Large vessel vasculitides (LVV), such as giant cell arteritis (GCA) cause blindness, stroke, aortic arch syndrome, aortic aneurysm, hypertension and myocardial insufficiency. In an aging population the number of patients requiring chronic management for LVV has been steadily rising, while the therapeutic armamentarium has remained strictly limited to high-dose corticosteroids. The last decade has seen exciting progress in implicating the innate and adaptive immune system in the immunopathogenesis of LVV. However, there is a critical gap in our knowledge why the disease targets the aorta and its major branches and how immuno- stromal communications in the arterial wall initiate and promote vasculitis. The pathogenic immune response has a signature of antigen-induced clonal expansion, but we have recently seen that costimulatory signals deriving from resident cells in the tissue niche are equally important in driving tissue-damaging immunity. GCA arteries express abundant levels of NOTCH receptors and ligands, providing a molecular platform for superb cell-to-cell communication. Blocking of NOTCH signaling effectively inhibits vasculitis. CD4 T cells from GCA patients constitutively express NOTCH1 receptor, enabling them to interact with NOTCH ligand expressing vascular smooth muscle cells (VSMC) and endothelial cells (EC). This application is designed to uncover how the Notch pathway participates in immuno-endothelial and immuno-stromal communications and how NOTCH- dependent signaling shapes vasculitogenic T cell responses and maladaptive VSMC and EC behavior. The project builds on a series of enabling resources; including a clinically phenotyped cohort of GCA patients; a novel 3-D model system of human arterial walls which permits assembly of custom-made vessels from stackable units populated with defined cell populations; and a humanized mouse model carrying inflamed human arteries. Access to Notch receptor and ligands can be blocked through ligand-competing antibodies/fusion proteins and cells can be rendered Notch signaling deficient by RNAi technology.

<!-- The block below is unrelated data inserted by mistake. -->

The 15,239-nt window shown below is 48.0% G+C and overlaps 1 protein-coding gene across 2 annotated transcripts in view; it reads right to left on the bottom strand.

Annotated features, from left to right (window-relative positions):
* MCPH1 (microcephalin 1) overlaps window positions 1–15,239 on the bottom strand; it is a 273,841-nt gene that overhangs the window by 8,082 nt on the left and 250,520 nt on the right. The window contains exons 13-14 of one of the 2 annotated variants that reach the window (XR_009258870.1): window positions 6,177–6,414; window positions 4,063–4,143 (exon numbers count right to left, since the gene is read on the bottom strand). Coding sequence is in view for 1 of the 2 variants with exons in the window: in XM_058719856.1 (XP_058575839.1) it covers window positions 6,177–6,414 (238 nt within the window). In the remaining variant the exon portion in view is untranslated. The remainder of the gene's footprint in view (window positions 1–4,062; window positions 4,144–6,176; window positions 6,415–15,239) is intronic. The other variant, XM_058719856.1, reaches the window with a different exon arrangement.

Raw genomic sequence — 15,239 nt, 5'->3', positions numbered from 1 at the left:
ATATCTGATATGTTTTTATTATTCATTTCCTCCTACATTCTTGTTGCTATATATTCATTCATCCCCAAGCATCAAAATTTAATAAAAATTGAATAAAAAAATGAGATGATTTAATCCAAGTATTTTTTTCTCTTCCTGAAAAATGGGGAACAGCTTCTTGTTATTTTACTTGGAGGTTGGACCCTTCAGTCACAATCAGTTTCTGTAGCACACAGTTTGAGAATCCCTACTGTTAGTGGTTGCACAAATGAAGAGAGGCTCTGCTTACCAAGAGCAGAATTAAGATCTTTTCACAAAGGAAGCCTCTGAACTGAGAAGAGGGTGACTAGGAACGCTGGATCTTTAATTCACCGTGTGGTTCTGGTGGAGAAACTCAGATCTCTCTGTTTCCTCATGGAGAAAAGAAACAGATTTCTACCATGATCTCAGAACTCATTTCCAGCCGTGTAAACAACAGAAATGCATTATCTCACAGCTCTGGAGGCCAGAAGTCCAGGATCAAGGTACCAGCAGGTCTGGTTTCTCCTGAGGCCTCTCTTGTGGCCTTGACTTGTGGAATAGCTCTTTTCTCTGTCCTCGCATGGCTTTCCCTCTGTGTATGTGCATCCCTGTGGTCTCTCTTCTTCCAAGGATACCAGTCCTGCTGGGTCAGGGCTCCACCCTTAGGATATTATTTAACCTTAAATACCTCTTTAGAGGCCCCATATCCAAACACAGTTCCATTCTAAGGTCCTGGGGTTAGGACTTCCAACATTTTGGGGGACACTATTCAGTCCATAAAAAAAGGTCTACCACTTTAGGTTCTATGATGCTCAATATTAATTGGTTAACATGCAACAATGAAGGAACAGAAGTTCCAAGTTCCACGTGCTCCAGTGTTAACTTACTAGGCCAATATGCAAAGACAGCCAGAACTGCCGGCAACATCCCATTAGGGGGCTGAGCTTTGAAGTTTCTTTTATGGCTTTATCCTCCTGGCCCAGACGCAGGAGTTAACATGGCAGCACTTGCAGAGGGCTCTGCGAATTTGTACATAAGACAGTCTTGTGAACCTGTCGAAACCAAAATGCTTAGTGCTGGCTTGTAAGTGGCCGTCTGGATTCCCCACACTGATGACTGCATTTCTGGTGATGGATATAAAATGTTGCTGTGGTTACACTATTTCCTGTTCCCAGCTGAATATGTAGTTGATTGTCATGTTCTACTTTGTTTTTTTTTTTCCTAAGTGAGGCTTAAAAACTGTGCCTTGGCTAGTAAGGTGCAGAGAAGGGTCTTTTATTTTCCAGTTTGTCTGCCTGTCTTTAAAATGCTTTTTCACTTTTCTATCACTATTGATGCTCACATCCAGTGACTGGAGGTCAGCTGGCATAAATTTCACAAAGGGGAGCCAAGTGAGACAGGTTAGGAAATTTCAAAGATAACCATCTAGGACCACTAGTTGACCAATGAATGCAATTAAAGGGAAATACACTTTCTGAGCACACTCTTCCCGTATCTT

Specific Aim 1 examines on a mechanistic level how NOTCH ligands on VSMC and EC regulate effector functions of vasculitogenic CD4 T cells; modulate their growth, tissue invasion capacity and cytokine production.
Specific Aim 2 seeks to identify signaling networks that can be utilized to either suppress NOTCH1 expression or target NOTCH-dependent survival signals in pathogenic T cells. Small molecule inhibitors disrupting Notch-derived signals will be tested in the chimera model for their anti-vasculitic potential.
Specific Aim 3 is focused on the role of VSMC as signal-sending and signal-receiving cells and determines how NOTCH-NOTCH ligand interactions affect VSMC survival, migration, matrix production, contractility and ROS release.
Specific Aim 4 unravels the molecular mechanisms through which patient-derived CD4+NOTCH1+ T cells regulate the functional behavior of ECs and investigates how such T cells modulate EC proinflammatory functions, angiogenic capacity, adhesiveness and leakiness of the EC barrier.